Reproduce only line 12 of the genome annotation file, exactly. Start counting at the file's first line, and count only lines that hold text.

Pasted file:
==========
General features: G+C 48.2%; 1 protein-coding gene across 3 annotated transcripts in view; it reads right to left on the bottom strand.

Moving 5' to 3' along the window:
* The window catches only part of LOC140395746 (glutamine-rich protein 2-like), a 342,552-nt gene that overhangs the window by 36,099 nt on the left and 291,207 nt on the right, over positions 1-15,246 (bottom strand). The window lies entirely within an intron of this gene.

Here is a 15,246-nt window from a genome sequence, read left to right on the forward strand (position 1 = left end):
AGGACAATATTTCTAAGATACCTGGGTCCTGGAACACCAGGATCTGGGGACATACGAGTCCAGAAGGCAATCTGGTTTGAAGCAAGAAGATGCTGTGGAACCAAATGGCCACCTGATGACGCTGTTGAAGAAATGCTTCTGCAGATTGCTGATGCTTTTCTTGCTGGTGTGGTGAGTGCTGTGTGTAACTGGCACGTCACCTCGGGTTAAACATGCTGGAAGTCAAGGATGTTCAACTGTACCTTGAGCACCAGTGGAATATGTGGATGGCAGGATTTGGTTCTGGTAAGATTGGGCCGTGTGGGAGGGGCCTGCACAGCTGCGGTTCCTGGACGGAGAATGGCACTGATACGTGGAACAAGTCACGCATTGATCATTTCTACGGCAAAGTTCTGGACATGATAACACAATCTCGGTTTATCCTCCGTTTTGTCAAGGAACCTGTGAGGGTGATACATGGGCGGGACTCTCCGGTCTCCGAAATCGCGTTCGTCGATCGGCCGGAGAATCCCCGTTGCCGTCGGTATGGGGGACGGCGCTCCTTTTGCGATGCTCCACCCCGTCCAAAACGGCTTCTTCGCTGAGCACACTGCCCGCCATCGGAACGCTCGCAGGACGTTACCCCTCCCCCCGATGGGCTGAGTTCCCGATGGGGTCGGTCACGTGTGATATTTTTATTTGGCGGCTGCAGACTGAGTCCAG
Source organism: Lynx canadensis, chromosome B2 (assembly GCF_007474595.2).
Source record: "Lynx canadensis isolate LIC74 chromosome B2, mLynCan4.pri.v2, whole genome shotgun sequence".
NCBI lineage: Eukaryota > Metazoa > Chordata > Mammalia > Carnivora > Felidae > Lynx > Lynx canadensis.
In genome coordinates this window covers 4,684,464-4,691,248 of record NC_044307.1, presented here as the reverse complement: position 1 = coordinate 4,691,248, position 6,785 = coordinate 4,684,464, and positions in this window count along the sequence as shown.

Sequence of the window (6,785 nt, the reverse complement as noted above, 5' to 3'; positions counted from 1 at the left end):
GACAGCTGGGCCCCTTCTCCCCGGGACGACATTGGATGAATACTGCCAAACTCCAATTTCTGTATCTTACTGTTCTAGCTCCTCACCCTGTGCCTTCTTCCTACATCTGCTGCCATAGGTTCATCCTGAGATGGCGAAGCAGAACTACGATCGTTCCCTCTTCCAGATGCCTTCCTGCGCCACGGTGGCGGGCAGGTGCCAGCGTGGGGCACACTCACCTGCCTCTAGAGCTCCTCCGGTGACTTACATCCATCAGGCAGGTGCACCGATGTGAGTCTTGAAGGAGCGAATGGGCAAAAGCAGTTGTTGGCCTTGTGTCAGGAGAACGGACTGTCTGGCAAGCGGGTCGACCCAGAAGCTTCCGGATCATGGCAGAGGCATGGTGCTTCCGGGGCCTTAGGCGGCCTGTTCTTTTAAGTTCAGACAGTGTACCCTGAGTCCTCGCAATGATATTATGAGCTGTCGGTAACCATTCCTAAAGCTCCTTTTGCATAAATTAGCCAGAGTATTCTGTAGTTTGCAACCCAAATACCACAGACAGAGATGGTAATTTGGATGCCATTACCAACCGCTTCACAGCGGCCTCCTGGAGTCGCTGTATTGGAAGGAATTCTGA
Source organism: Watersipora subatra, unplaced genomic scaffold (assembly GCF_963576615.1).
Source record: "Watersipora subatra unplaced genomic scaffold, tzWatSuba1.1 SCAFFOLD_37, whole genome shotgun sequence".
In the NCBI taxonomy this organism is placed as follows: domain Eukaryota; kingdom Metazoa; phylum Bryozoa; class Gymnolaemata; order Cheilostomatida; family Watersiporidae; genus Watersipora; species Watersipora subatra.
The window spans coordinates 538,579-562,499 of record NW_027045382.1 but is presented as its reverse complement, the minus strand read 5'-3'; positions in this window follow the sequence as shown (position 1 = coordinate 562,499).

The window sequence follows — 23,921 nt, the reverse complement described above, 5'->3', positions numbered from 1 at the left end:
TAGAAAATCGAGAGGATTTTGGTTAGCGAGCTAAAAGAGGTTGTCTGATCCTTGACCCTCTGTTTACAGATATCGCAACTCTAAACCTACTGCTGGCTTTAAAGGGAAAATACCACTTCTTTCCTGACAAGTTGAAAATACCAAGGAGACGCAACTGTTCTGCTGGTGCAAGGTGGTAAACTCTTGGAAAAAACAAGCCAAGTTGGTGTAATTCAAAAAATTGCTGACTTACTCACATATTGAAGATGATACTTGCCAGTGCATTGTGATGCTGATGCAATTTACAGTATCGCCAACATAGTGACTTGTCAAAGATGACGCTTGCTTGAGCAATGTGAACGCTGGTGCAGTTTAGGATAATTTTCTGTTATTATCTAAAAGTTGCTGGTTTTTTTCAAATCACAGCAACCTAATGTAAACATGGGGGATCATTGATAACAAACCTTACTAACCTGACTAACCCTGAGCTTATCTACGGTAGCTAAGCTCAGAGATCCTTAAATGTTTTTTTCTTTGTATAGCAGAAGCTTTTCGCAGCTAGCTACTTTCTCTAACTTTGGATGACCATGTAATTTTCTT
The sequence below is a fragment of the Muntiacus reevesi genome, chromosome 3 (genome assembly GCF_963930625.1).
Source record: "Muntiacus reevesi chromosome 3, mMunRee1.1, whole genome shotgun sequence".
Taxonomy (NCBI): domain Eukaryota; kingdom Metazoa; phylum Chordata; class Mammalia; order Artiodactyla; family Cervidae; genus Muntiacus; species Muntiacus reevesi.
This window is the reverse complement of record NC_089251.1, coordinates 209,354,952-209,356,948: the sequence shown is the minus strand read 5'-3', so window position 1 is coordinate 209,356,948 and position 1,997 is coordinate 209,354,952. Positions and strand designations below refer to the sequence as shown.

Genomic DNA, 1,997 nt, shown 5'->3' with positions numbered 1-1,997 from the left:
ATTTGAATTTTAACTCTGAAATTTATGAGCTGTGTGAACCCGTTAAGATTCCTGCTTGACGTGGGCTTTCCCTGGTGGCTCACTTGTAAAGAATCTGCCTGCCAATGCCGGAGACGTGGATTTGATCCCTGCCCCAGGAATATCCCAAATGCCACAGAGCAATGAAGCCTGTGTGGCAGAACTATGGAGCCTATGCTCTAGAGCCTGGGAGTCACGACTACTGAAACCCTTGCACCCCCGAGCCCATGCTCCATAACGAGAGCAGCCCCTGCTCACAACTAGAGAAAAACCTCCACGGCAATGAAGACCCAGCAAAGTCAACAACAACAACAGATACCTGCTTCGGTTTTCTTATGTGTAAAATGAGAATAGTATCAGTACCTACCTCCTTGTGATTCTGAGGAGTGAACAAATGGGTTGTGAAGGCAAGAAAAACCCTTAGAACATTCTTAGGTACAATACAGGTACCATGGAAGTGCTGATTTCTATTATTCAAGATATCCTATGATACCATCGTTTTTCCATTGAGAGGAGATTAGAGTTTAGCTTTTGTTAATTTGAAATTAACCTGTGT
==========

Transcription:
Source organism: Watersipora subatra, unplaced genomic scaffold (assembly GCF_963576615.1).